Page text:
Master Thesis offered
Upscaling time series of soil moisture and respiration
Support: Holger Lange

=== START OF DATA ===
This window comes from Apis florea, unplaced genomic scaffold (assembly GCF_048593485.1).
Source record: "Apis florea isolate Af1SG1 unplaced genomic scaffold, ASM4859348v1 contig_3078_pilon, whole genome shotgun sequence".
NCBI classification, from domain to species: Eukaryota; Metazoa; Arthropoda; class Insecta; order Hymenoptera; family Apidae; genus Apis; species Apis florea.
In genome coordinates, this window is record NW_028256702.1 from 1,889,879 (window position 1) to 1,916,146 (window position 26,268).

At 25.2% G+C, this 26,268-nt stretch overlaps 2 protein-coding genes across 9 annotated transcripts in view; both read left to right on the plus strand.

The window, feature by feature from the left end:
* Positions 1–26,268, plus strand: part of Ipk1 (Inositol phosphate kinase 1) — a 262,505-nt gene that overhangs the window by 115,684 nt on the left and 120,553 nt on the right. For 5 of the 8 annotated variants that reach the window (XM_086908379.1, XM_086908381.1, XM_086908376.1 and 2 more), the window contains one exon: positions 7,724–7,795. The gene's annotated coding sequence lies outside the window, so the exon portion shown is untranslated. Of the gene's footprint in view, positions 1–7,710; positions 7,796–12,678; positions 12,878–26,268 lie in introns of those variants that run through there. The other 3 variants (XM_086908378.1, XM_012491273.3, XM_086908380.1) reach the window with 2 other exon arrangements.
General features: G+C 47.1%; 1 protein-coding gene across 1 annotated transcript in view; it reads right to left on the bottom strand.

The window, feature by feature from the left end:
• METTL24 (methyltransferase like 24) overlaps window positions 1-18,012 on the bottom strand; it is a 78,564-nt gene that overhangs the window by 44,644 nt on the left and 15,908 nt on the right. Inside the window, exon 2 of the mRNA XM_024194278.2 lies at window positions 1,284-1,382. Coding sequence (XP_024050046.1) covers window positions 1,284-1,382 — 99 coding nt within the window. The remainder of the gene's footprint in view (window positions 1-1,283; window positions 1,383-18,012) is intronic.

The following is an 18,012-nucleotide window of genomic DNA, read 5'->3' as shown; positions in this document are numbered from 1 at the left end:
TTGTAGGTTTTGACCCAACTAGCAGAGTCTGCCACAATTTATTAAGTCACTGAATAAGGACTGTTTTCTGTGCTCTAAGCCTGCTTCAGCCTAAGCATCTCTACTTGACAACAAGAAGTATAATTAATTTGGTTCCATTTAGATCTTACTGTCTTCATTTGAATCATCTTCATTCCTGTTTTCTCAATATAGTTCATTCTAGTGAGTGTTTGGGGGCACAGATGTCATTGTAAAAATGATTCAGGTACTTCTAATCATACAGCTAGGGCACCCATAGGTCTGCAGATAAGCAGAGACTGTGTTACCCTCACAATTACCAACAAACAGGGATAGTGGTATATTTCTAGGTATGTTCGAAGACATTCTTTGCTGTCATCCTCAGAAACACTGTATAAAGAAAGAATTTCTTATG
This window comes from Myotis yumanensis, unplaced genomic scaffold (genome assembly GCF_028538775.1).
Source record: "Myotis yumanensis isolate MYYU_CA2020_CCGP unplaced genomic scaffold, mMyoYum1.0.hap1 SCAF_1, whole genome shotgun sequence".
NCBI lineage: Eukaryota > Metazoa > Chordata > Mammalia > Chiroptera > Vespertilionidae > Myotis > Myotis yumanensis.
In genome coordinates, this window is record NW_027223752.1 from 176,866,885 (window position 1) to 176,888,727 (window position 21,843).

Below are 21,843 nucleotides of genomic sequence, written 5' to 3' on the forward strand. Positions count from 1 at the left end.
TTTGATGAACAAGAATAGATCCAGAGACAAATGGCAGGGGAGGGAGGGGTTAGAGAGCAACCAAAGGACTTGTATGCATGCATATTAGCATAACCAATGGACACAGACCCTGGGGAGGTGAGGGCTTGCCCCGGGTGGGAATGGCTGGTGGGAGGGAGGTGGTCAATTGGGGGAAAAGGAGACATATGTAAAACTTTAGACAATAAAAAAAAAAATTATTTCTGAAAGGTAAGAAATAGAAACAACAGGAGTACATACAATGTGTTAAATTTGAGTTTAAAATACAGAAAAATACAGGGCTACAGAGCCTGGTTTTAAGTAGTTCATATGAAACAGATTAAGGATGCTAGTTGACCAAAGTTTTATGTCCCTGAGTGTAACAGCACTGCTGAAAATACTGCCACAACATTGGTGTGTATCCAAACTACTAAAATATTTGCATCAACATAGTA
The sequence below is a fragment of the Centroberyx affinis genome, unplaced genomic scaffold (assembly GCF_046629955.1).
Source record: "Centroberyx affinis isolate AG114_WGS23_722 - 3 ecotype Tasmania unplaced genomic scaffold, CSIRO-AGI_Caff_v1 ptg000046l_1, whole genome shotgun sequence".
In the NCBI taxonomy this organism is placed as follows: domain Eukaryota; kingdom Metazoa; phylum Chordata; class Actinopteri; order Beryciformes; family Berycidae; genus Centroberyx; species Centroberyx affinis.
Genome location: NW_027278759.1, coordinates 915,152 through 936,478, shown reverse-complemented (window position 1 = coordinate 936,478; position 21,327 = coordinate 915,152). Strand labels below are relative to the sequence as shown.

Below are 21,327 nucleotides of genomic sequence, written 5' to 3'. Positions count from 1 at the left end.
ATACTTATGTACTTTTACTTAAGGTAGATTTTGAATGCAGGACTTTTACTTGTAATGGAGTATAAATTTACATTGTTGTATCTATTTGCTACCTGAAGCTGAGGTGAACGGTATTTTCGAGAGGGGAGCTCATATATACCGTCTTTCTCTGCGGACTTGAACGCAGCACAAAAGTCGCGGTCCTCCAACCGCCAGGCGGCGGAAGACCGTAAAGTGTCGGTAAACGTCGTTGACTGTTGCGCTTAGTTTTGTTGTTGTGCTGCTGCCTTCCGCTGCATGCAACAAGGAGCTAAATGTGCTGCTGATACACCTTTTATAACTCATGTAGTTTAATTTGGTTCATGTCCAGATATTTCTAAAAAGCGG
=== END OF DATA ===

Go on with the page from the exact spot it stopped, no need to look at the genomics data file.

The primary source of carbon dioxide from terrestrial ecosystems is soil respiration. It is well established that soil respiration is strongly dependent on (soil) temperature. Much less knowledge exists on the connection between soil respiration and moisture. One hypothesis is that both very dry and very wet conditions reduce (microbial) soil respiration, due to lack of substrate availability on one hand, and lack of oxygen on the other. But how exactly, and what are the typical soil moisture values (volumetric soil water content) where these limitations are relevant? To investigate these questions, a Norwegian-German-British research project performed automatic measurements for soil temperature, moisture and respiration at high temporal resolution (10 min) at three different sites in Norway since 2017, with four respiration chambers and 12 different soil climate sensors per site. For the master thesis proposed, there are two main tasks: 1. Time series analysis of the data produced in the project. This includes a characterization of the dynamical properties of soil climate and respiration on different time scales in general, and a focus on the soil moisture – respiration relationship in particular. 2. Upscaling of the soil moisture dynamics using soil properties (e.g. texture) and hydrological properties known from a previous soil survey using pedotransfer function, and thereby estimate soil respiration for a spatial grid covering forested parts of Norway. The thesis will be part of a collaboration between the University of Bayreuth (M. Hauhs, H. Lange), the Norwegian Institute of Bioeconomy Research (H. Lange, J. Zhao), the Max-Planck-Institute for Biogeochemistry, Jena (B. Ahrens, M. Pallandt) and the UK Centre for Ecology and Hydrology (T. Marthews), with H. Lange as main supervisor.